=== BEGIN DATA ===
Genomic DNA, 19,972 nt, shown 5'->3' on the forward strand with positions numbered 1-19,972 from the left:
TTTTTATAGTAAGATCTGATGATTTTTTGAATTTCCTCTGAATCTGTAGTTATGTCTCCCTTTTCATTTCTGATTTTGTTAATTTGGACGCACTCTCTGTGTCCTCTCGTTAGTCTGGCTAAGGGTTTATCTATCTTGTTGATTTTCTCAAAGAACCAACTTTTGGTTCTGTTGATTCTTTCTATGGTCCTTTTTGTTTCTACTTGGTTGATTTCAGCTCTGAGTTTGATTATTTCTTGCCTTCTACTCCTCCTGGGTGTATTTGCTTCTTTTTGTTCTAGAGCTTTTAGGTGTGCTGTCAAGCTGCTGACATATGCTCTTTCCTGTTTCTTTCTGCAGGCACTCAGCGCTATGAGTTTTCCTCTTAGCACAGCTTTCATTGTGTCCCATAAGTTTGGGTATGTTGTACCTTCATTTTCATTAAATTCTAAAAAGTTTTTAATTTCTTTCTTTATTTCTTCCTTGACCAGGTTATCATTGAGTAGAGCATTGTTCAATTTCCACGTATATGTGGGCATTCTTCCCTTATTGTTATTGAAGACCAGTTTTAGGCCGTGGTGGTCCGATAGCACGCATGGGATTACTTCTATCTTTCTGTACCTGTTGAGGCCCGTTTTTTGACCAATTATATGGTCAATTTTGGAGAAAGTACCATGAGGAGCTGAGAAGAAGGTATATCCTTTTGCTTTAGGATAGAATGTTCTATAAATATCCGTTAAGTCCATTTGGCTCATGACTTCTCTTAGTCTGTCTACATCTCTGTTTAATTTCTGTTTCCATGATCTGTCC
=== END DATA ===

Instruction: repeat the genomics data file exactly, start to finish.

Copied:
Genomic DNA, 19,972 nt, shown 5'->3' on the forward strand with positions numbered 1-19,972 from the left:
TTTTTATAGTAAGATCTGATGATTTTTTGAATTTCCTCTGAATCTGTAGTTATGTCTCCCTTTTCATTTCTGATTTTGTTAATTTGGACGCACTCTCTGTGTCCTCTCGTTAGTCTGGCTAAGGGTTTATCTATCTTGTTGATTTTCTCAAAGAACCAACTTTTGGTTCTGTTGATTCTTTCTATGGTCCTTTTTGTTTCTACTTGGTTGATTTCAGCTCTGAGTTTGATTATTTCTTGCCTTCTACTCCTCCTGGGTGTATTTGCTTCTTTTTGTTCTAGAGCTTTTAGGTGTGCTGTCAAGCTGCTGACATATGCTCTTTCCTGTTTCTTTCTGCAGGCACTCAGCGCTATGAGTTTTCCTCTTAGCACAGCTTTCATTGTGTCCCATAAGTTTGGGTATGTTGTACCTTCATTTTCATTAAATTCTAAAAAGTTTTTAATTTCTTTCTTTATTTCTTCCTTGACCAGGTTATCATTGAGTAGAGCATTGTTCAATTTCCACGTATATGTGGGCATTCTTCCCTTATTGTTATTGAAGACCAGTTTTAGGCCGTGGTGGTCCGATAGCACGCATGGGATTACTTCTATCTTTCTGTACCTGTTGAGGCCCGTTTTTTGACCAATTATATGGTCAATTTTGGAGAAAGTACCATGAGGAGCTGAGAAGAAGGTATATCCTTTTGCTTTAGGATAGAATGTTCTATAAATATCCGTTAAGTCCATTTGGCTCATGACTTCTCTTAGTCTGTCTACATCTCTGTTTAATTTCTGTTTCCATGATCTGTCC